He told the stories, and he got some things wrong. He saw other things very differently from people who were present beside him in the very same moment. Watching him wrestle with that, and with balancing good storytelling against fairness, provides a deeply interesting behind-the-scenes look at what writing is and how it interacts with the real.
It is also genuinely affecting. You will laugh and cry. Don’t say you weren’t warned.
Tor.com’s Urban Fantasy spotlight continues and there are goodies on offer–if you post a comment here by Tuesday, you can win a grab bag of books (including, possibly, mine). There’s an editorial round table discussion on the heroes and heroines of paranormal romance, a story, “Olga,” by C.T. Adams and many other intriguing and delightful goodies.
I’ve spent this morning experimenting with my various electronic gadgets, by way of podcasting my own novelette for this TOR.COM spotlight. “The Cage” is eight thousand words long and takes over forty minutes to read, so naturally I did a few shorter dry runs, testing out bits and pieces of equipment. For one of these tests, I used the six-minute snippet that I read far and wide at Broad Universe Rapidfire Readings in 2009. That’s right, folks, I am finally making good on my promise to record and post the Indigo Springs sex scene. If you don’t mind a few spoilers or you’ve already read the book, you can listen to it by clicking here.
I do have a Rapidfire-sized snippet of Blue Magic, too, and I will post that in the not too distant. It’s not nearly as (cough) romantic.
It’s hot out. I live near a busy street, and I’ve had the windows shut as I made recordings, so that there wouldn’t be too much road noise. A side bonus of the fact that it’s ninety-plus degrees in my office is that the cats didn’t feel a need to contribute–Rumble, in particular, punctuated my last podcasting attempt rather ferociously.
Now I’m going to crack some windows and try to get this place ventilated before I venture out in search of library books and fresh fruit.
On Saturday I finished up Adam Nicolson‘s SEIZE THE FIRE: HEROISM, DUTY, AND NELSON’S BATTLE OF TRAFALGAR. It is not at all a minute-by-minute account of the battle–about which I knew beans and still know almost nothing–and more an analysis of the cultural, economic and emotional context in which it took place.
Nicolson talks about the forces that shaped Navy culture in this century–the long tradition of deep aggression and violence embedded within British culture, the profit motive (many of the officers, particularly, were in the racket to make fortunes that would let them buy homes in the country and live the gentleman lifestyle), the disciplined maintenance rituals that kept the ships in good shape and the immense amounts of money borrowed by Parliament to keep them so. The spending supported the navy in both a direct and an indirect manner: they bought up so much of the world’s available supply of ship materiel that other countries were hard pressed to get their hands on things like wood, canvas and hemp.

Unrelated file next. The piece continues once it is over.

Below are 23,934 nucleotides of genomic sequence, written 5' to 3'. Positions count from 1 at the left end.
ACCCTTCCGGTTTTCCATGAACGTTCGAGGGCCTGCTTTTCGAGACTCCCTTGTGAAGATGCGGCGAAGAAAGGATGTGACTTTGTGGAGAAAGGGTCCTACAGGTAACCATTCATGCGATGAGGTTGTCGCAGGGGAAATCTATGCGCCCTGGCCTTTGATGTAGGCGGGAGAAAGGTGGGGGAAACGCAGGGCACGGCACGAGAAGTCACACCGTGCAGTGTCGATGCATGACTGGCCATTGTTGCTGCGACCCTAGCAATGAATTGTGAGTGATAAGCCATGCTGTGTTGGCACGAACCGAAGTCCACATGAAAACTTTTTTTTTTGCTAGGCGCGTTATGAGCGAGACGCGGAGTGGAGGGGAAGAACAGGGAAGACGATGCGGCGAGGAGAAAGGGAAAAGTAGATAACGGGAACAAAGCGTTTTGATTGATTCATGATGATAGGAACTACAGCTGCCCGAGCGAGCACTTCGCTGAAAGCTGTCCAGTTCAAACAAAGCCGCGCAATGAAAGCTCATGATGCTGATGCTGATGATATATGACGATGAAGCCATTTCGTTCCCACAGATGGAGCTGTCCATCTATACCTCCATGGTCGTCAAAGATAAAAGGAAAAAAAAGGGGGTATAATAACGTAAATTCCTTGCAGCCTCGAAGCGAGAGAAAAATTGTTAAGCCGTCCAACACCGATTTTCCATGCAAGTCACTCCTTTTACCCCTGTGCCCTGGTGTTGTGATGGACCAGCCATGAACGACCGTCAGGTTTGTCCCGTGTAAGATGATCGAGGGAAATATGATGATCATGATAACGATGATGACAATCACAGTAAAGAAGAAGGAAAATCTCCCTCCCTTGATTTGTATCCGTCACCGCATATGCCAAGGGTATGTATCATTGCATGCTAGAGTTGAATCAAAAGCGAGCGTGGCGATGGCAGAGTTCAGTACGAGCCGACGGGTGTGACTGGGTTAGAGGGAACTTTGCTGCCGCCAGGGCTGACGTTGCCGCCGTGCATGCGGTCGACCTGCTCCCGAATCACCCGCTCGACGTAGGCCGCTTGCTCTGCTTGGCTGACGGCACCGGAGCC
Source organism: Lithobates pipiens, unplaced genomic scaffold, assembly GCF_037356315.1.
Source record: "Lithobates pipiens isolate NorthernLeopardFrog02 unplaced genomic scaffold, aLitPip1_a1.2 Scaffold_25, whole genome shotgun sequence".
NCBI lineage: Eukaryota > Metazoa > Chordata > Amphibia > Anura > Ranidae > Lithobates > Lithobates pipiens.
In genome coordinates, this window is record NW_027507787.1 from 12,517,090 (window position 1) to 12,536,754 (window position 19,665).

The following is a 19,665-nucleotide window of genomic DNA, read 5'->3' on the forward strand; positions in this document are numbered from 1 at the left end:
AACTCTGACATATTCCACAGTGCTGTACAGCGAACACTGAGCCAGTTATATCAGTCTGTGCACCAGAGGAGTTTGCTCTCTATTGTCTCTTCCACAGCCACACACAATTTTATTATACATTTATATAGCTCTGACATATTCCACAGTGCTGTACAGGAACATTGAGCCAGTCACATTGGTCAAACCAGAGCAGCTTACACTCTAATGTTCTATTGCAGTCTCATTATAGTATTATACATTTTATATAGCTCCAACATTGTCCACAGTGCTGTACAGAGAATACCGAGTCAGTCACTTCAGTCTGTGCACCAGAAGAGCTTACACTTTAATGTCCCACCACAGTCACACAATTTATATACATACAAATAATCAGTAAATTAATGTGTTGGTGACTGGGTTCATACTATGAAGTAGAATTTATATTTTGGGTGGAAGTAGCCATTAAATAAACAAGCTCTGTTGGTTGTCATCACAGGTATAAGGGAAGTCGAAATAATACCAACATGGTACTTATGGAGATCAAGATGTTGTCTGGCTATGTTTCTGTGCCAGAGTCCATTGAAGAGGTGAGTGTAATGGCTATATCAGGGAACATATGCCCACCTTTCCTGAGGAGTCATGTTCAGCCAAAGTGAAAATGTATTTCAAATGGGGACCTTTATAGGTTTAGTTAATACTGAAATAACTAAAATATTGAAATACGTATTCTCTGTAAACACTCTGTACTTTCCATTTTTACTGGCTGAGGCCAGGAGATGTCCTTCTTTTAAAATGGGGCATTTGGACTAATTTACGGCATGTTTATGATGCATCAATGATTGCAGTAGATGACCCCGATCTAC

His prose is precise and lovely to read aloud. Here, he uses Jane Austen to illustrate how the idea of masculinity had evolved between the 18th and 19th centuries:
By 1805, the femininity of the mid-18th century was being left behind. Exaggerated sensibility had started to look absurd. Clothes, for both men and women, had become sober and simple…. one can see dramatised the shift in values between the 18th and 19th centuries arranged around the two potential heroes of [Pride and Prejudice]: Mr. Bingley and Mr. Darcy. Mr. Bingley is 18th-century man: handsome, young, agreeable, delightful, fond of dancing, gentlemanlike, pleasant, easy, unaffected and not entirely in control of his destiny. Darcy is fine, tall, handsome, noble, proud, forbidding, disagreeable, and subject to no control but his own. It is a strikingly schematic division. Darcy is like a craggy black mountainside–Mrs. Bennet calls him ‘horrid’, the word used to describe the pleasure to be derived from a harsh and sublime landscape; Mr. Bingley is a verdant park with bubbling rills. Darcy is 19th century man, manliness itself, uncompromising, dark and sexy.
SEIZE THE FIRE isn’t light reading, obviously, but it’s also not dense or in any way a grind. It’s mostly about emotion–how people felt about war, their attitude toward battle, the vital cultural differences between the British and French-Spanish fleets that led to the victory at Trafalgar, and the way the ideas of heroism and honor were shaped before the battle and, afterwards, by it. Nicolson’s analysis is intriguing but never ethereal. He’s writing about a slaughter, and you never forget that; this is a humane book, and a really interesting one. Not only do I recommend it, but I expect I’ll pick up his book about the translation of the King James bible, GOD’S SECRETARIES, in the not too distant.